According to the American Speech Language Hearing Association, there are over 2 million people with significant expressive language impairment who use AAC. AAC users including people with the following disorders; autism, cerebral palsy, dual sensory impairments, genetic syndromes, intellectual disability, multiple disabilities, hearing impairment, disease, stroke, and head injury.
According to the International Society for Augmentative and Alternative Communication Organization. AAC is a set of tools and strategies that an individual uses to solve everyday communicative challenges. Communication can take many forms such as: speech, a shared glance, text, gestures, facial expressions, touch, sign language, symbols, pictures, speech-generating devices, etc. Everyone uses multiple forms of communication, based upon the context and our communication partner. Effective communication occurs when the intent and meaning of one individual is understood by another person. The form is less important than the successful understanding of the message.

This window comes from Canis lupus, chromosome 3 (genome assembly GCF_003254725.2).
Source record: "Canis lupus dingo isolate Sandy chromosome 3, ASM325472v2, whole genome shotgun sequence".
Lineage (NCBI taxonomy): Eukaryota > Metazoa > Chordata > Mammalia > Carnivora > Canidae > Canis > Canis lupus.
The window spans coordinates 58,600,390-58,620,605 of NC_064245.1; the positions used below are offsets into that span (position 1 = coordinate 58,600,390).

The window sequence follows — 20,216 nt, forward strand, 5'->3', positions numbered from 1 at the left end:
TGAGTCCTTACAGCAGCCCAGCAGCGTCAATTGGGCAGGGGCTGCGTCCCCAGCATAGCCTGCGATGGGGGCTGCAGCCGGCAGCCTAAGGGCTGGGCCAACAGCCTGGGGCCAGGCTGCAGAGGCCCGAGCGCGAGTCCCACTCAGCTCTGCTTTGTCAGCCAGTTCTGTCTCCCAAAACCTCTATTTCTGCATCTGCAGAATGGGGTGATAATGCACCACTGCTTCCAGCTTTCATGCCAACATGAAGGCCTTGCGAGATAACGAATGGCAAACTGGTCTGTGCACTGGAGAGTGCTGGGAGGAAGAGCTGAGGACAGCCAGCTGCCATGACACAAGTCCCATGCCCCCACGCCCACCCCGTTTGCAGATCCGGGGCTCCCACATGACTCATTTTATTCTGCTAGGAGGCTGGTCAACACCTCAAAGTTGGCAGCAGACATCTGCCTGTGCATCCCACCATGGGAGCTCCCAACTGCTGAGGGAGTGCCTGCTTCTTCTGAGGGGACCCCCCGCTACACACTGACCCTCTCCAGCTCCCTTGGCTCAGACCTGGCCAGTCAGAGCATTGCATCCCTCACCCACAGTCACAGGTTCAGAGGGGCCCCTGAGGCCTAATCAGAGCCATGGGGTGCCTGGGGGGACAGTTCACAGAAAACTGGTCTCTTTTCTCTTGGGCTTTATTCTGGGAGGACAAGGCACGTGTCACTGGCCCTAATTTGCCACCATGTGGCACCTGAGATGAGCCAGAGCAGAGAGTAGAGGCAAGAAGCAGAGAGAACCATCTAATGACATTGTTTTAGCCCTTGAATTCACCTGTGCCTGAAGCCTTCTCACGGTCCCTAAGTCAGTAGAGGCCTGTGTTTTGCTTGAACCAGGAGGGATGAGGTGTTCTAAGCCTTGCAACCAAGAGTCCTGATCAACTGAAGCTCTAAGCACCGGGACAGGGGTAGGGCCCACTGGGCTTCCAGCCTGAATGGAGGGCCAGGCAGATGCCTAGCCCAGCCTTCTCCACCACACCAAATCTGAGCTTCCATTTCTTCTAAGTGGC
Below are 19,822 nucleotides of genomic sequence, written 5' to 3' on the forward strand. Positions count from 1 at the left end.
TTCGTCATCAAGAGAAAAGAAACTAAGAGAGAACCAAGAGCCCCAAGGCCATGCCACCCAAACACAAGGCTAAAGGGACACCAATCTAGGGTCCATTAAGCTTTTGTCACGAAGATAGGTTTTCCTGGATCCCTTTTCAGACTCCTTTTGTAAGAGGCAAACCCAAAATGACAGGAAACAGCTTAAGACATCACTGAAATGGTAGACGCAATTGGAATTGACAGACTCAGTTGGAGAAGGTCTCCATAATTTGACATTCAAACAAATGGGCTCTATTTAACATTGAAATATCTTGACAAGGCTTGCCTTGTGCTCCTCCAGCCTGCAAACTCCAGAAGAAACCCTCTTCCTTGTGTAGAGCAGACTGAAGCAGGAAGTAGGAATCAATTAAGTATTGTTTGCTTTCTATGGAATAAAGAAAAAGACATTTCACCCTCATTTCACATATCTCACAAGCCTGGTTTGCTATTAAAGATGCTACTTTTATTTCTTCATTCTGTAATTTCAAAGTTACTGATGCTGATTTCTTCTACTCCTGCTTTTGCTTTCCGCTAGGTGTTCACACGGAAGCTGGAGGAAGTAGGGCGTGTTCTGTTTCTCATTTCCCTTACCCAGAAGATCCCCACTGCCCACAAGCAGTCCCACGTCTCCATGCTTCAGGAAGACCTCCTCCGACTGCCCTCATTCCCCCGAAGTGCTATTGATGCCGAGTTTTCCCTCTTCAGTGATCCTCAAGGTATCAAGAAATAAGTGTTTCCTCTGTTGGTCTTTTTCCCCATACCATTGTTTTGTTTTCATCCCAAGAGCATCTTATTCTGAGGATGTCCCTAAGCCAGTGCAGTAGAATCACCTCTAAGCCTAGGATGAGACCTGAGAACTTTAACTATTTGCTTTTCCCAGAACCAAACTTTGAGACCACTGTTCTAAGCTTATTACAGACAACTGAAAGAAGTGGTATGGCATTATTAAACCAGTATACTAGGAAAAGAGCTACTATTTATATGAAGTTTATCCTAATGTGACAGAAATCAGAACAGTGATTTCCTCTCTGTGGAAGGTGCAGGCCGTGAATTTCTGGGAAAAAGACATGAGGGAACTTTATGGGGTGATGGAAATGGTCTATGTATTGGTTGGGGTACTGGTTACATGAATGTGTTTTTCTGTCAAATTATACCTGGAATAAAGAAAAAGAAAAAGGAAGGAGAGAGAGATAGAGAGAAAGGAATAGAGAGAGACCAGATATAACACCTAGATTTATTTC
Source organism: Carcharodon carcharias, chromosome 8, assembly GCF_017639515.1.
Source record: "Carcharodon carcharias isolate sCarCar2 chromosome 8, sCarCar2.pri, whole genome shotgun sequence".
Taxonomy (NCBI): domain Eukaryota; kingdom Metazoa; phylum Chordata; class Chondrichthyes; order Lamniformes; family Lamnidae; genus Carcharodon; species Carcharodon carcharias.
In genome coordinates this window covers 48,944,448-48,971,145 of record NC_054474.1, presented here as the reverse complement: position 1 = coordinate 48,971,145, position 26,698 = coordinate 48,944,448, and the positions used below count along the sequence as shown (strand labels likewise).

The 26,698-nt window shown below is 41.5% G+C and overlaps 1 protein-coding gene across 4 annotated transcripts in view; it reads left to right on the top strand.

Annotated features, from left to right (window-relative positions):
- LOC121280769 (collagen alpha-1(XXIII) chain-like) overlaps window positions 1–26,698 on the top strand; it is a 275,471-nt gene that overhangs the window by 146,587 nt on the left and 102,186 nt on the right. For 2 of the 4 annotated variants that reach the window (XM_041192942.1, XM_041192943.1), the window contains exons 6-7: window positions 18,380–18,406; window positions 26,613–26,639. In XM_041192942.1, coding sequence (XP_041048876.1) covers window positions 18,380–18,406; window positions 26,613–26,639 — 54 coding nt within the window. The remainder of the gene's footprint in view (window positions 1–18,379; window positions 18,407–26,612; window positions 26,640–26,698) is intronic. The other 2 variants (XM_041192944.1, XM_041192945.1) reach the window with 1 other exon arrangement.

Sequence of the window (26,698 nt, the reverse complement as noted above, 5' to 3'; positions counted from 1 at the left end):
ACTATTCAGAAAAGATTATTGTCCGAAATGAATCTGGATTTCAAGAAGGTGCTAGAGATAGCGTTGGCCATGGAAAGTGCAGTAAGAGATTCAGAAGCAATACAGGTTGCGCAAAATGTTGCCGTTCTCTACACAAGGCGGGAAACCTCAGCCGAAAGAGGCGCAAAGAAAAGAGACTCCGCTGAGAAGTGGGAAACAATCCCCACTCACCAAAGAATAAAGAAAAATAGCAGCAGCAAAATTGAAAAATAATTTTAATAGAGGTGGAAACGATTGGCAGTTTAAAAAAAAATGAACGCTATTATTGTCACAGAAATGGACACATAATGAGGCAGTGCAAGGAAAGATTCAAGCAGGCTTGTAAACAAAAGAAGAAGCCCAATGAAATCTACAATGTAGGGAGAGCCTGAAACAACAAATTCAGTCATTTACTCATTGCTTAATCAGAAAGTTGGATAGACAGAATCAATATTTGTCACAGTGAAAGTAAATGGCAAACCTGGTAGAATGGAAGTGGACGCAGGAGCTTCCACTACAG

The types of AAC includes both low-tech and high tech. Low tech AAC includes symbol charts, PECS, and communication boards, while high tech AAC include electronic devices such computers, tablets and devices.
The following information provides resources, articles and tips on using AAC:
3 sets of AAC goals for interactive books
5 quick and easy games that build AAC skills
50 simple switch or low tech activities
Augmentative and alternative communication (AAC) systems for students with CVI and multiple disabilities
How to make an AAC symbol library
Language opportunities to use AAC at home
Promoting inclusion and participation for people who use AAC
Reducing prompt dependence in AAC learners: 5 things to try
Using AAC more in the classroom
Using LIST in PODD communication books
What does it take to implement AAC
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